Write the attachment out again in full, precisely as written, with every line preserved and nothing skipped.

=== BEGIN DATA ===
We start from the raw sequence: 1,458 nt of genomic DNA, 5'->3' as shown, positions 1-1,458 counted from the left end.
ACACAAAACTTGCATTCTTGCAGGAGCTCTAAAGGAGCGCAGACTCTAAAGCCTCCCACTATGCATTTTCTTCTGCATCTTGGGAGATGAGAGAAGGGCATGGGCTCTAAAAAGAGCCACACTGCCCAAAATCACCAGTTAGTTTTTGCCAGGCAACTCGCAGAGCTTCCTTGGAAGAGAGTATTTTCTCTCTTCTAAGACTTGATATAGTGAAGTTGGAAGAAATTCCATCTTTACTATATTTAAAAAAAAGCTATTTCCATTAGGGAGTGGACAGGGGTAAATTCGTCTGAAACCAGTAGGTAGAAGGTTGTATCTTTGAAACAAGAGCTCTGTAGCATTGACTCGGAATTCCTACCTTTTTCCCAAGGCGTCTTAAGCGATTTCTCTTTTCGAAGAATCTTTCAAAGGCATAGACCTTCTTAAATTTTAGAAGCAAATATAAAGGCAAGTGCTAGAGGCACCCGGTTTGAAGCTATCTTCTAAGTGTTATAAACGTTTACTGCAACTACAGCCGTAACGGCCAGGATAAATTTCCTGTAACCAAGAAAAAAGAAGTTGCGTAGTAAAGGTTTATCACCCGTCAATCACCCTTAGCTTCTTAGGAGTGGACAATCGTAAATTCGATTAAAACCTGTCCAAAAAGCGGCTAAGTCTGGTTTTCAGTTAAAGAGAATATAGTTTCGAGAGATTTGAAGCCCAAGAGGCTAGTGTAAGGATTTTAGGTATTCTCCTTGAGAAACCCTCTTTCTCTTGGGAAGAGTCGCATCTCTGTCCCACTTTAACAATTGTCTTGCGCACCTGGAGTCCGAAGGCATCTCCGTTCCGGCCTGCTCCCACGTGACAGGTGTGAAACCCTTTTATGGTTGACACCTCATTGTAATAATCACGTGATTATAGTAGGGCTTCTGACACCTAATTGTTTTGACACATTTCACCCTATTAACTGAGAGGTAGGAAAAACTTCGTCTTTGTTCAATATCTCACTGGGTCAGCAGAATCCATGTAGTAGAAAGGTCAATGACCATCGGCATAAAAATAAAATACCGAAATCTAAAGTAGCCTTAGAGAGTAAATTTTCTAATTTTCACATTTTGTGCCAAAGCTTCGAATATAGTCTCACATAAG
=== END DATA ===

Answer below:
We start from the raw sequence: 1,458 nt of genomic DNA, 5'->3' as shown, positions 1-1,458 counted from the left end.
ACACAAAACTTGCATTCTTGCAGGAGCTCTAAAGGAGCGCAGACTCTAAAGCCTCCCACTATGCATTTTCTTCTGCATCTTGGGAGATGAGAGAAGGGCATGGGCTCTAAAAAGAGCCACACTGCCCAAAATCACCAGTTAGTTTTTGCCAGGCAACTCGCAGAGCTTCCTTGGAAGAGAGTATTTTCTCTCTTCTAAGACTTGATATAGTGAAGTTGGAAGAAATTCCATCTTTACTATATTTAAAAAAAAGCTATTTCCATTAGGGAGTGGACAGGGGTAAATTCGTCTGAAACCAGTAGGTAGAAGGTTGTATCTTTGAAACAAGAGCTCTGTAGCATTGACTCGGAATTCCTACCTTTTTCCCAAGGCGTCTTAAGCGATTTCTCTTTTCGAAGAATCTTTCAAAGGCATAGACCTTCTTAAATTTTAGAAGCAAATATAAAGGCAAGTGCTAGAGGCACCCGGTTTGAAGCTATCTTCTAAGTGTTATAAACGTTTACTGCAACTACAGCCGTAACGGCCAGGATAAATTTCCTGTAACCAAGAAAAAAGAAGTTGCGTAGTAAAGGTTTATCACCCGTCAATCACCCTTAGCTTCTTAGGAGTGGACAATCGTAAATTCGATTAAAACCTGTCCAAAAAGCGGCTAAGTCTGGTTTTCAGTTAAAGAGAATATAGTTTCGAGAGATTTGAAGCCCAAGAGGCTAGTGTAAGGATTTTAGGTATTCTCCTTGAGAAACCCTCTTTCTCTTGGGAAGAGTCGCATCTCTGTCCCACTTTAACAATTGTCTTGCGCACCTGGAGTCCGAAGGCATCTCCGTTCCGGCCTGCTCCCACGTGACAGGTGTGAAACCCTTTTATGGTTGACACCTCATTGTAATAATCACGTGATTATAGTAGGGCTTCTGACACCTAATTGTTTTGACACATTTCACCCTATTAACTGAGAGGTAGGAAAAACTTCGTCTTTGTTCAATATCTCACTGGGTCAGCAGAATCCATGTAGTAGAAAGGTCAATGACCATCGGCATAAAAATAAAATACCGAAATCTAAAGTAGCCTTAGAGAGTAAATTTTCTAATTTTCACATTTTGTGCCAAAGCTTCGAATATAGTCTCACATAAG